My Illlustrated Travel Journal with Essays about Roman and Mediaeval History and some Geology

  Saalburg Fort - Shrine of the Standards

Ave, my name is Aelius Rufus, and I've been asked to show you around some Roman sites in Germany and Britannia. I'm a Raetian auxiliary, and since no Roman can pronounce my real name, they call me Rufus because of my red hair. We're a Celtic people living in the mountains called Alpes. My father got the citizenship under Hadrian after he served in the Roman army for 25 years. I'm following his steps and I'm currently stationed in the castellum Arcataunum, the Saalburg at the German Limes.

I'll want to show you the aedes principiorum today, the shrine where we keep the regimental insignia. Let's go through the exercise hall - I'll show you that one later when it's empty. Watch out for our dear Gaius Incitus, the guy near the door waving his gladius like it's a scythe. He's new and clumsy and hasn't yet figured out which end of the sword goes into the enemy. If he continues like that, the centurion will put him among the noncombattants where he can't do any harm. There we go.

Yard of the principia, view to the exercise hall gate

I'm sorry it's raining again. The weather is one of the reasons the Raetians got stationed here; we're used to it. Troops from Gallia Aquitania or Hispania would spend more time in the hospital sneezing and coughing than on duty, especially in winter.

Now we've crossed the yard of the principia, you should turn around and enjoy the view. It's a pretty large building of 41x58 metres. The Romans are good at that sort of thing. The rooms on the side wings behind the colonnade or porticus are the armamentaria, the weapon rooms. Oh, and just ignore those funnily dressed people huddling in the entrance, they're time travelers from the future. We get a lot of these.

View to the right corner and transept porticus
The half-timbered building in the background is part of the aedes

Ahead lies another yard and the transept. The yard is really a hall, though. I think we'll soon see a detachment of the XXII Primigenia here to build a new roof. Those Romans never trust the auxiliaries with the building stuff, don't know why. The higher middle room of the transept wing is the aedes, the rooms to the sides hold tabularia, also known as bureaus. They got hypocaust heating. Spoiled scribes.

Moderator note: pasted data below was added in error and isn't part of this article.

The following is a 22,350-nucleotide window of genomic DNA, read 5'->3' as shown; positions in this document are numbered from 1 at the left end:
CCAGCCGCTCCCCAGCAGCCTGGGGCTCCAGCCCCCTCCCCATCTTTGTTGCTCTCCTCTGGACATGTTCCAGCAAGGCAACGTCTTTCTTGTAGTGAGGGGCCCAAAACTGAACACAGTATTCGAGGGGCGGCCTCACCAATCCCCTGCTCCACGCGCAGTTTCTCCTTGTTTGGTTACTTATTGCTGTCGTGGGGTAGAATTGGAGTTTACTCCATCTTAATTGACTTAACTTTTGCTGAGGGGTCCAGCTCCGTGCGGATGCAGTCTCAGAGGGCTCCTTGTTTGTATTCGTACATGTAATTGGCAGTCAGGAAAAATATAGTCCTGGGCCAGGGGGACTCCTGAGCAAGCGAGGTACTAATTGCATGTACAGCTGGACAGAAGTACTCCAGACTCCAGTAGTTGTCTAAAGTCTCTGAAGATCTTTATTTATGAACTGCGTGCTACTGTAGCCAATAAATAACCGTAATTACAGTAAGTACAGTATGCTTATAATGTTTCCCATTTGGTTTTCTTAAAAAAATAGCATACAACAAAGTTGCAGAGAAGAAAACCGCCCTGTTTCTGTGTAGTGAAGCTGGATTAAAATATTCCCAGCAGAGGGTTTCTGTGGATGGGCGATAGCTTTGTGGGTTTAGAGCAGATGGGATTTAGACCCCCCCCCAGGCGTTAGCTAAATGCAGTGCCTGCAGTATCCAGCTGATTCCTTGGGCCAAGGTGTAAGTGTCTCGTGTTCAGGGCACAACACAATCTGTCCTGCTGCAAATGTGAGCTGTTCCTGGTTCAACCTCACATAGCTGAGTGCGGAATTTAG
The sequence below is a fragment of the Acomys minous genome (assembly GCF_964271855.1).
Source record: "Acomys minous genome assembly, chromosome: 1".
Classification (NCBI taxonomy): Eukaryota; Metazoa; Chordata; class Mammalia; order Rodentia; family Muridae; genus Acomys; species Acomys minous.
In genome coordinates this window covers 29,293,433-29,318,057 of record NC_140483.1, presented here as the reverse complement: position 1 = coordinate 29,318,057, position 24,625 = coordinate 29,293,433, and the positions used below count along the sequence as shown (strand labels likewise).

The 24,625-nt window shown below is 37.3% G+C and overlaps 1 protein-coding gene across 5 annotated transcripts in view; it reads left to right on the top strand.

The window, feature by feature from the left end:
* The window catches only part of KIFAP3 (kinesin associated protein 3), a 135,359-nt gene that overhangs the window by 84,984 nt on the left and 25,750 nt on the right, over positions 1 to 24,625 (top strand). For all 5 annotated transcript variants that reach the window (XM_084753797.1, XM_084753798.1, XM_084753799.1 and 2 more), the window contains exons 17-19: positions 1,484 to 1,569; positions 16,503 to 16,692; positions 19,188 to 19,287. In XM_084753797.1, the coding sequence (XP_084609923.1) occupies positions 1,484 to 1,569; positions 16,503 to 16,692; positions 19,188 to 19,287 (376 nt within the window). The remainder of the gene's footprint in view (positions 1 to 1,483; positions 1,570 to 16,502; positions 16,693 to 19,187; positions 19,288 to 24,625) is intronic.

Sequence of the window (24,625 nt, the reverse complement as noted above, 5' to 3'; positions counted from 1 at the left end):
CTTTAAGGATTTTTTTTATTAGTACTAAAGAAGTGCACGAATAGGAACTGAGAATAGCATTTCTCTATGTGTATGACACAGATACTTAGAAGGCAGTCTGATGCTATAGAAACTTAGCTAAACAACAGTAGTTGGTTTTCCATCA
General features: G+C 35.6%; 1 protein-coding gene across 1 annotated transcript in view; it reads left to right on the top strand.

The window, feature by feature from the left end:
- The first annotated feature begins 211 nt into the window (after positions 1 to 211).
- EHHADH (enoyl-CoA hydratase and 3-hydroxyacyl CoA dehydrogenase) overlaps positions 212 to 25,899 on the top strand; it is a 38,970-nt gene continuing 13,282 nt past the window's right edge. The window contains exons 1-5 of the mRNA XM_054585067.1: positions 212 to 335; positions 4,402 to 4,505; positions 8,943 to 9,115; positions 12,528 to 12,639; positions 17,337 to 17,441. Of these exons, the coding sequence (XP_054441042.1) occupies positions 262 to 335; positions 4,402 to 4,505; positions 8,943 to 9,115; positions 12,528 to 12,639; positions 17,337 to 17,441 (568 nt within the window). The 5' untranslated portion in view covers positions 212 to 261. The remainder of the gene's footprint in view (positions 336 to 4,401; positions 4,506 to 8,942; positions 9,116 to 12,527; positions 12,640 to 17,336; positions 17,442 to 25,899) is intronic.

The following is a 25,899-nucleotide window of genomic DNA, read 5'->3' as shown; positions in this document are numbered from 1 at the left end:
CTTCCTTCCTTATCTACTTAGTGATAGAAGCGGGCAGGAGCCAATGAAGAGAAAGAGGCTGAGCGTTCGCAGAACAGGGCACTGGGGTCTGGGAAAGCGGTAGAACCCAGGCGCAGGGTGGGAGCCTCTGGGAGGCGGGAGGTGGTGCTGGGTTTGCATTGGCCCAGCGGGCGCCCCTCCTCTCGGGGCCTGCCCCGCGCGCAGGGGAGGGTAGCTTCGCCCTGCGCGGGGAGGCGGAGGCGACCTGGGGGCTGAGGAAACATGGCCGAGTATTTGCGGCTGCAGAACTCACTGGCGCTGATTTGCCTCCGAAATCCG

The aedes is always guarded. Greetings, Crispus, my friend. We want to have a look inside the shrine. Ah come, those visitors are from Britannia and from the Terra Incognita across the Oceanus Atlanticus. Just a little peep through the wooden trellis. I'll pay you a jug of Falernian tonight. See, I knew you're a good guy.

Go up those stairs and then you can look inside through the holes in the trellis. The door is never opened outside the ceremonies. The regimental insignia are on that painted stone plinth at the back wall. This room is slightly trapezium-shaped, about 8x9-9.5 metres, but I've heard the rooms in some forts have an apsis where the standards are kept.

In the middle is the regimental eagle of the XXII Primigenia, though I have no idea what the bird does here when the legion is stationed in Moguntiacum. Maybe it's for those time travel tourists. To the right is the pole with the insignia our signifer will carry when we march - the one with the red, lion-embroidered cloth and the golden plate with the goddess Victoria. A job of great honour but less fun; the thing weighs 7kg. The embroidered blue cloth is the vexilla our cavalry carries. We're a mixed cohort of foot and horse, a cohors equitata. The silver plates to the left are decorations we earned; they're called phalerae.